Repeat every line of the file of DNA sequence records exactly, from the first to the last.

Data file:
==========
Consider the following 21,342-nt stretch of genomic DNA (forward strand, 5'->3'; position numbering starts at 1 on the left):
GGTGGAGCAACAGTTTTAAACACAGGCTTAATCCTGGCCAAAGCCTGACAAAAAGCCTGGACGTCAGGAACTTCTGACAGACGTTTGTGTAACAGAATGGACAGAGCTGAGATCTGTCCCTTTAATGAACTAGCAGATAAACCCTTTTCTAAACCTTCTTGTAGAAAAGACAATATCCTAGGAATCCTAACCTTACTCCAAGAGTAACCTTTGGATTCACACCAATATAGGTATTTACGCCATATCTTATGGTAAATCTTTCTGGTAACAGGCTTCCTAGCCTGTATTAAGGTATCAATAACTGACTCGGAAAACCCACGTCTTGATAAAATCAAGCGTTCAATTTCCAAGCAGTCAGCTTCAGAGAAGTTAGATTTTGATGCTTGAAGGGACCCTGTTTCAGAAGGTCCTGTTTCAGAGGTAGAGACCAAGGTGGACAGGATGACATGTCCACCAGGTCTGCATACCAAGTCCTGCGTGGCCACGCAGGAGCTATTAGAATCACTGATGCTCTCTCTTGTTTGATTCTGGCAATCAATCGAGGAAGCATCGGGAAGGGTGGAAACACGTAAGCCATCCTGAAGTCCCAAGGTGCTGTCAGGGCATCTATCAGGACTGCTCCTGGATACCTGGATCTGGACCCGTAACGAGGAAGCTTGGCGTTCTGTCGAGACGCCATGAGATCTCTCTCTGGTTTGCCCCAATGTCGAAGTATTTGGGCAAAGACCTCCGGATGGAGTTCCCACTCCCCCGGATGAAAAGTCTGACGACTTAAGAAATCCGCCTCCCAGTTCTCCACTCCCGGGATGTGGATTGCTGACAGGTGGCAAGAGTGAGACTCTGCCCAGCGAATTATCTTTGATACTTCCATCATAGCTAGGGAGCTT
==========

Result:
Consider the following 21,342-nt stretch of genomic DNA (forward strand, 5'->3'; position numbering starts at 1 on the left):
GGTGGAGCAACAGTTTTAAACACAGGCTTAATCCTGGCCAAAGCCTGACAAAAAGCCTGGACGTCAGGAACTTCTGACAGACGTTTGTGTAACAGAATGGACAGAGCTGAGATCTGTCCCTTTAATGAACTAGCAGATAAACCCTTTTCTAAACCTTCTTGTAGAAAAGACAATATCCTAGGAATCCTAACCTTACTCCAAGAGTAACCTTTGGATTCACACCAATATAGGTATTTACGCCATATCTTATGGTAAATCTTTCTGGTAACAGGCTTCCTAGCCTGTATTAAGGTATCAATAACTGACTCGGAAAACCCACGTCTTGATAAAATCAAGCGTTCAATTTCCAAGCAGTCAGCTTCAGAGAAGTTAGATTTTGATGCTTGAAGGGACCCTGTTTCAGAAGGTCCTGTTTCAGAGGTAGAGACCAAGGTGGACAGGATGACATGTCCACCAGGTCTGCATACCAAGTCCTGCGTGGCCACGCAGGAGCTATTAGAATCACTGATGCTCTCTCTTGTTTGATTCTGGCAATCAATCGAGGAAGCATCGGGAAGGGTGGAAACACGTAAGCCATCCTGAAGTCCCAAGGTGCTGTCAGGGCATCTATCAGGACTGCTCCTGGATACCTGGATCTGGACCCGTAACGAGGAAGCTTGGCGTTCTGTCGAGACGCCATGAGATCTCTCTCTGGTTTGCCCCAATGTCGAAGTATTTGGGCAAAGACCTCCGGATGGAGTTCCCACTCCCCCGGATGAAAAGTCTGACGACTTAAGAAATCCGCCTCCCAGTTCTCCACTCCCGGGATGTGGATTGCTGACAGGTGGCAAGAGTGAGACTCTGCCCAGCGAATTATCTTTGATACTTCCATCATAGCTAGGGAGCTT